Nuits Balnéaires, (Detail) Alonhomba from The Power of Alliances series, 2021, Fine Art Print on Epson Enhanced Fine Art Paper, 20×80 cm, Edition of 5. Courtesy of DADA Gallery.
Hi Nuits Balnéaires! Your artist name, Nuits Balnéaires, translates to “seaside nights” in English. How did you choose this name and what does it mean to you?
Nuits Balnéaires expresses the quintessence of my fascination for the energy and the spirit of the Gulf of Guinea coastline, this space where I find my balance. The expression indeed comes from this poem that came to me one night as a revelation. From depression, cataclysm, and troubled moments, I found a new peace in the vision of looking at a horizon and seeing miniature catamarans sailing on the “seaside nights of Sao Tomé and Principe”. I feel something very strong and spiritual from this viewpoint, hence the omnipresence of the sea in my work.
“I try to create a parallel space-time outside geographical constraints by embracing the universality of the oceans, and the way they connect worlds and universes.”
Your photographs document places dear to you; calm waters, sinuous landscapes, and ancestral cultures are perfectly portrayed in your pictures as poetic traces of our existence. Through your work, you reconnect with the cultural heritage of West Africa, creating new narratives for African youth. How did nature and your surroundings become so central in your practice?
I spent my childhood between Abidjan and its surrounding coastline and my village Tanokoffikro in the eastern part of Côte d’Ivoire. The moments spent in these environments have deeply shaped my sensitivity. The history of my family, the migratory flows through the territories of West Africa, the coast of the Gulf of Guinea – gateway to the global culture that I carry today, art and the many cultural influences that have nourished my practice. The essence that has over time shaped the culture I have today resonates strongly within my work.
The duality in your name — the sea and the night— is soothing yet turbulent. The sea at night can be frightening and overpowering, but also at times alleviating and comforting. Does this duality inspire you? How is this conveyed in your work?
I try to create a parallel space-time outside geographical constraints by embracing the universality of the oceans, and the way they connect worlds and universes. The ocean, the sunset, the night, the presence of stars, of the moon and the sun, as well as the atmosphere that emerges from my images, all illustrate this duality.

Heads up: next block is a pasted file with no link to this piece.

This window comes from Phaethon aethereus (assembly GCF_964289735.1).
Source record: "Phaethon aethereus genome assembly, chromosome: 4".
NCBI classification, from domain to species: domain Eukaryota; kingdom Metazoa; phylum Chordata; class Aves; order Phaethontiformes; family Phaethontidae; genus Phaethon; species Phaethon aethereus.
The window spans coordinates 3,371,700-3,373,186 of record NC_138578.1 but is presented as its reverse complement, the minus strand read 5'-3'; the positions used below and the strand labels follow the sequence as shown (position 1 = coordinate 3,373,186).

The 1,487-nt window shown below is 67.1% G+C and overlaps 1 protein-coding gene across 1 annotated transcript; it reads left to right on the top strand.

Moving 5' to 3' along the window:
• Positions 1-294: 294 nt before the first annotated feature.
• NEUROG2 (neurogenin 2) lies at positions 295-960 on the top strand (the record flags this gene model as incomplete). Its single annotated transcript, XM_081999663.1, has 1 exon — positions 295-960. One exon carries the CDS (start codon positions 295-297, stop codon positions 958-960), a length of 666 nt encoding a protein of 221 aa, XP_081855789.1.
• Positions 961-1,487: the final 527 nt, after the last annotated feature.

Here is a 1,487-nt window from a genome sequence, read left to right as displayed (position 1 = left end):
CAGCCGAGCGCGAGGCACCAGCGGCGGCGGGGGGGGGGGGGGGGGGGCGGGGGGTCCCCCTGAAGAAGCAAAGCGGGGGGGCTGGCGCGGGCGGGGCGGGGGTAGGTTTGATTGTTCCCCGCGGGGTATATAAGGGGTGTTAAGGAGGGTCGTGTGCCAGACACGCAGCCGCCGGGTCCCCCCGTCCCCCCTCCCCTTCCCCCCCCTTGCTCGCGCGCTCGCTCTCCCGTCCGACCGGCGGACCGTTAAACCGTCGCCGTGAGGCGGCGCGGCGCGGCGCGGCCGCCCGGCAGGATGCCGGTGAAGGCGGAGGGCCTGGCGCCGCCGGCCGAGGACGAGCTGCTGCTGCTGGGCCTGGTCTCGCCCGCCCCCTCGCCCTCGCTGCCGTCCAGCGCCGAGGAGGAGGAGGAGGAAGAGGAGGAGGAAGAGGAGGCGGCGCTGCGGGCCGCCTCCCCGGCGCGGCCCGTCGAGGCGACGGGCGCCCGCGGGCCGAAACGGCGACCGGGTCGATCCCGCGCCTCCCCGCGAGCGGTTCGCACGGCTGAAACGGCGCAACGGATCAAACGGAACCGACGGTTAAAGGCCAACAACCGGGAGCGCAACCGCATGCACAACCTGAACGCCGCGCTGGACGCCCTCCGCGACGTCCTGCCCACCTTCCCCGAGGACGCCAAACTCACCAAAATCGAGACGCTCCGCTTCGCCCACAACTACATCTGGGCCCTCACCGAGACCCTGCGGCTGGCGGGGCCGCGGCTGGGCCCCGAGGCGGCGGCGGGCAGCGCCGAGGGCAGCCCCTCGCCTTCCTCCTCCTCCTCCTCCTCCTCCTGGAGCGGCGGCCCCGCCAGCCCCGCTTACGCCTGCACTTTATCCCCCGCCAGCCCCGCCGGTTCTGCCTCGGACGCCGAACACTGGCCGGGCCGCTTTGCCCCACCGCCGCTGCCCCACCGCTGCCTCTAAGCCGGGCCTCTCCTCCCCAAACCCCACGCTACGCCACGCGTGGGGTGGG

“The search for a deep spiritual connection is the catalyst of my life and my work. I try to create a space of peace and harmony through the exploration of subjects and questions that fascinate me.”
There is something transcendental about your work; an ability to reach across space, location, and time. Bayo Hassan Bello aptly described your work in Magic Bassam as projecting “fantastic landscapes and familiar moments” with a “euphoric stillness that is both historic and contemporaneous in its subtle references of the spiritual and the mundane.” Can you tell us about your own spiritual journey and how that is reflected in the landscapes you envision?
The search for a deep spiritual connection is the catalyst of my life and my work. I try to create a space of peace and harmony through the exploration of subjects and questions that fascinate me. For example, my series “The Power of Alliances” was born from encounters in the community of Grand-Bassam, where I settled in 2019. The residents’ resilience during the floods made me want to know more about the values of this community. A year-long Visual Journalism Fellowship with the World Press Photo Foundation and Chocolonely Foundation was the perfect opportunity to develop a large-scale project through which to delve into this topic. It is a research-based work that allowed me to illustrate the 7 great families of the N’zima Kotokô tribe of Grand-Bassam, and it shed light on the foundation of a solid social structure that has spanned several centuries.
In 2020, you were the recipient of the Goethe Institut and Prince Claus Fund 2020 Call for Proposals to support cultural and artistic responses to environmental change. What was your inspiration for the project and what do you think is the pertinence of initiatives like this?
Death is the Space that Nature Needs to Be Alive is an experimental feature film and a collection of texts. I conceived the project while in isolation in the remote village of Tanokofikkro in the Central East of Côte D’Ivoire. It is the result of an introspection questioning how the disappearance of humans affects the sustainability of natural life. My partner Bayo Hassan Bello and I have developed the project and enriched it with our different perspectives. The film draws inspiration from family archives, oral interviews, tales and folklore of the Agni-Bona people (the main residents of Tanokoffikro). It narrates spiritual beliefs, social structures and the relationship the people of Tanokoffikro have with their environment. An initiative like this aims to stimulate public attention on local responses to environmental issues, provide space for different perspectives within the sustainability discussion, and encourage a harmonious relationship among people and the spaces they inhabit.